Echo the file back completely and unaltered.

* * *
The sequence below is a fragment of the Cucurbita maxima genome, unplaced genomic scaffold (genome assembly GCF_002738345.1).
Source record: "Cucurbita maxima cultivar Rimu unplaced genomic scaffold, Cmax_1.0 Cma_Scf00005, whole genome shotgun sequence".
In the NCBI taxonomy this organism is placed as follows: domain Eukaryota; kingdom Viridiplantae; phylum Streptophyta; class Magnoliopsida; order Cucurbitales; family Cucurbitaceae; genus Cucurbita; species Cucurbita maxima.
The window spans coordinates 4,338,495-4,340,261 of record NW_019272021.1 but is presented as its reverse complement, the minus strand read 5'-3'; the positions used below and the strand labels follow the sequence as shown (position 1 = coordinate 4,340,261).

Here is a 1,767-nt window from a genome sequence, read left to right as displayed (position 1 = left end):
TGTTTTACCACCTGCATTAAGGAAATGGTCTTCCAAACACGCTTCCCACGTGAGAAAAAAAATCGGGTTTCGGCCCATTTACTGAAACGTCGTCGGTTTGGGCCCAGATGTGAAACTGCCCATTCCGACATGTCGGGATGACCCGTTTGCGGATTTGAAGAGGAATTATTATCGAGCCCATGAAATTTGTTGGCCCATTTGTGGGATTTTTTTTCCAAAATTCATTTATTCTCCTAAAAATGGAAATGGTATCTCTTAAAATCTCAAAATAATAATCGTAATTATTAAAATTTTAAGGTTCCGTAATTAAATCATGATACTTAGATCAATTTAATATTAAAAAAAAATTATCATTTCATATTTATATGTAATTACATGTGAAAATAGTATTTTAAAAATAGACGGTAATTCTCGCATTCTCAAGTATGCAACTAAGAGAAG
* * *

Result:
The sequence below is a fragment of the Cucurbita maxima genome, unplaced genomic scaffold (genome assembly GCF_002738345.1).
Source record: "Cucurbita maxima cultivar Rimu unplaced genomic scaffold, Cmax_1.0 Cma_Scf00005, whole genome shotgun sequence".
In the NCBI taxonomy this organism is placed as follows: domain Eukaryota; kingdom Viridiplantae; phylum Streptophyta; class Magnoliopsida; order Cucurbitales; family Cucurbitaceae; genus Cucurbita; species Cucurbita maxima.
The window spans coordinates 4,338,495-4,340,261 of record NW_019272021.1 but is presented as its reverse complement, the minus strand read 5'-3'; the positions used below and the strand labels follow the sequence as shown (position 1 = coordinate 4,340,261).

Here is a 1,767-nt window from a genome sequence, read left to right as displayed (position 1 = left end):
TGTTTTACCACCTGCATTAAGGAAATGGTCTTCCAAACACGCTTCCCACGTGAGAAAAAAAATCGGGTTTCGGCCCATTTACTGAAACGTCGTCGGTTTGGGCCCAGATGTGAAACTGCCCATTCCGACATGTCGGGATGACCCGTTTGCGGATTTGAAGAGGAATTATTATCGAGCCCATGAAATTTGTTGGCCCATTTGTGGGATTTTTTTTCCAAAATTCATTTATTCTCCTAAAAATGGAAATGGTATCTCTTAAAATCTCAAAATAATAATCGTAATTATTAAAATTTTAAGGTTCCGTAATTAAATCATGATACTTAGATCAATTTAATATTAAAAAAAAATTATCATTTCATATTTATATGTAATTACATGTGAAAATAGTATTTTAAAAATAGACGGTAATTCTCGCATTCTCAAGTATGCAACTAAGAGAAG